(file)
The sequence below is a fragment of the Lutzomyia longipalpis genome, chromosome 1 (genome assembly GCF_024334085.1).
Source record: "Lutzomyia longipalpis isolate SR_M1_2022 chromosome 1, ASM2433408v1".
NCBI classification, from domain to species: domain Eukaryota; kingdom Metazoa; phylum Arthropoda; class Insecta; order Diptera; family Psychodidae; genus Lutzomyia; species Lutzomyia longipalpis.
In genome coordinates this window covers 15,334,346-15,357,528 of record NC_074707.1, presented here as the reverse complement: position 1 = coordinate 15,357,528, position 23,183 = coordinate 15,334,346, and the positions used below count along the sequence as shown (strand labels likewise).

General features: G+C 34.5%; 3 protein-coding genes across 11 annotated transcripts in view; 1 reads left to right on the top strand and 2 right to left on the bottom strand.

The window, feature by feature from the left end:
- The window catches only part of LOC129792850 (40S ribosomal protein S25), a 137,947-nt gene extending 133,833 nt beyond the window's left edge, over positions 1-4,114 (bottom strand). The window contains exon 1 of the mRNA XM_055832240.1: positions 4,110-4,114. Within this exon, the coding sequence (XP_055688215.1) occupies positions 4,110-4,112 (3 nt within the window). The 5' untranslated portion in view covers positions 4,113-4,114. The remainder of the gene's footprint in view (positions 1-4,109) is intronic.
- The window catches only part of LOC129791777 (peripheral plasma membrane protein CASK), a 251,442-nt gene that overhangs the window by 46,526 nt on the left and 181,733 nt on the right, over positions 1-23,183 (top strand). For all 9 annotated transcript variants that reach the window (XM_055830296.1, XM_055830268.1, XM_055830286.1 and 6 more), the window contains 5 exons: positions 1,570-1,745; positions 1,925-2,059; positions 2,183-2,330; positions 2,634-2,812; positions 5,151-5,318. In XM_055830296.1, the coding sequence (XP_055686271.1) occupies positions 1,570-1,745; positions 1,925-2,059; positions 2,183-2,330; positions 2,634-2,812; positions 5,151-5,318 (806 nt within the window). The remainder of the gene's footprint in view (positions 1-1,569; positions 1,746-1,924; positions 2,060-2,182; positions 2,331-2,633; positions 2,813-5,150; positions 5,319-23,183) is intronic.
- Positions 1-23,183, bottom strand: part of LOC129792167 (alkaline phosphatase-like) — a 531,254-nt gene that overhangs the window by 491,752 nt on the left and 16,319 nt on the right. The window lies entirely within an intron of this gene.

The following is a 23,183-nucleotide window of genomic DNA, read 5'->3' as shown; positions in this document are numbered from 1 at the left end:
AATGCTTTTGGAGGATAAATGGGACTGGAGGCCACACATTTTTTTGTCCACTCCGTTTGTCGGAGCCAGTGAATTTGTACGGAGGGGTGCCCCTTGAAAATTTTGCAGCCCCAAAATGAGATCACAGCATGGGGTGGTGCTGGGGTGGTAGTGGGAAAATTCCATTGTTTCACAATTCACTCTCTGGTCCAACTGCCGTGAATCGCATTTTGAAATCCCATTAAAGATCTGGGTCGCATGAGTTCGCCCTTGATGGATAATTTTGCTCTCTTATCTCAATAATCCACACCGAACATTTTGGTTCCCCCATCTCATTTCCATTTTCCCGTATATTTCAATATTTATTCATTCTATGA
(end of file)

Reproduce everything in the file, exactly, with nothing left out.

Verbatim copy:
The sequence below is a fragment of the Lutzomyia longipalpis genome, chromosome 1 (genome assembly GCF_024334085.1).
Source record: "Lutzomyia longipalpis isolate SR_M1_2022 chromosome 1, ASM2433408v1".
NCBI classification, from domain to species: domain Eukaryota; kingdom Metazoa; phylum Arthropoda; class Insecta; order Diptera; family Psychodidae; genus Lutzomyia; species Lutzomyia longipalpis.
In genome coordinates this window covers 15,334,346-15,357,528 of record NC_074707.1, presented here as the reverse complement: position 1 = coordinate 15,357,528, position 23,183 = coordinate 15,334,346, and the positions used below count along the sequence as shown (strand labels likewise).

General features: G+C 34.5%; 3 protein-coding genes across 11 annotated transcripts in view; 1 reads left to right on the top strand and 2 right to left on the bottom strand.

The window, feature by feature from the left end:
- The window catches only part of LOC129792850 (40S ribosomal protein S25), a 137,947-nt gene extending 133,833 nt beyond the window's left edge, over positions 1-4,114 (bottom strand). The window contains exon 1 of the mRNA XM_055832240.1: positions 4,110-4,114. Within this exon, the coding sequence (XP_055688215.1) occupies positions 4,110-4,112 (3 nt within the window). The 5' untranslated portion in view covers positions 4,113-4,114. The remainder of the gene's footprint in view (positions 1-4,109) is intronic.
- The window catches only part of LOC129791777 (peripheral plasma membrane protein CASK), a 251,442-nt gene that overhangs the window by 46,526 nt on the left and 181,733 nt on the right, over positions 1-23,183 (top strand). For all 9 annotated transcript variants that reach the window (XM_055830296.1, XM_055830268.1, XM_055830286.1 and 6 more), the window contains 5 exons: positions 1,570-1,745; positions 1,925-2,059; positions 2,183-2,330; positions 2,634-2,812; positions 5,151-5,318. In XM_055830296.1, the coding sequence (XP_055686271.1) occupies positions 1,570-1,745; positions 1,925-2,059; positions 2,183-2,330; positions 2,634-2,812; positions 5,151-5,318 (806 nt within the window). The remainder of the gene's footprint in view (positions 1-1,569; positions 1,746-1,924; positions 2,060-2,182; positions 2,331-2,633; positions 2,813-5,150; positions 5,319-23,183) is intronic.
- Positions 1-23,183, bottom strand: part of LOC129792167 (alkaline phosphatase-like) — a 531,254-nt gene that overhangs the window by 491,752 nt on the left and 16,319 nt on the right. The window lies entirely within an intron of this gene.

The following is a 23,183-nucleotide window of genomic DNA, read 5'->3' as shown; positions in this document are numbered from 1 at the left end:
AATGCTTTTGGAGGATAAATGGGACTGGAGGCCACACATTTTTTTGTCCACTCCGTTTGTCGGAGCCAGTGAATTTGTACGGAGGGGTGCCCCTTGAAAATTTTGCAGCCCCAAAATGAGATCACAGCATGGGGTGGTGCTGGGGTGGTAGTGGGAAAATTCCATTGTTTCACAATTCACTCTCTGGTCCAACTGCCGTGAATCGCATTTTGAAATCCCATTAAAGATCTGGGTCGCATGAGTTCGCCCTTGATGGATAATTTTGCTCTCTTATCTCAATAATCCACACCGAACATTTTGGTTCCCCCATCTCATTTCCATTTTCCCGTATATTTCAATATTTATTCATTCTATGA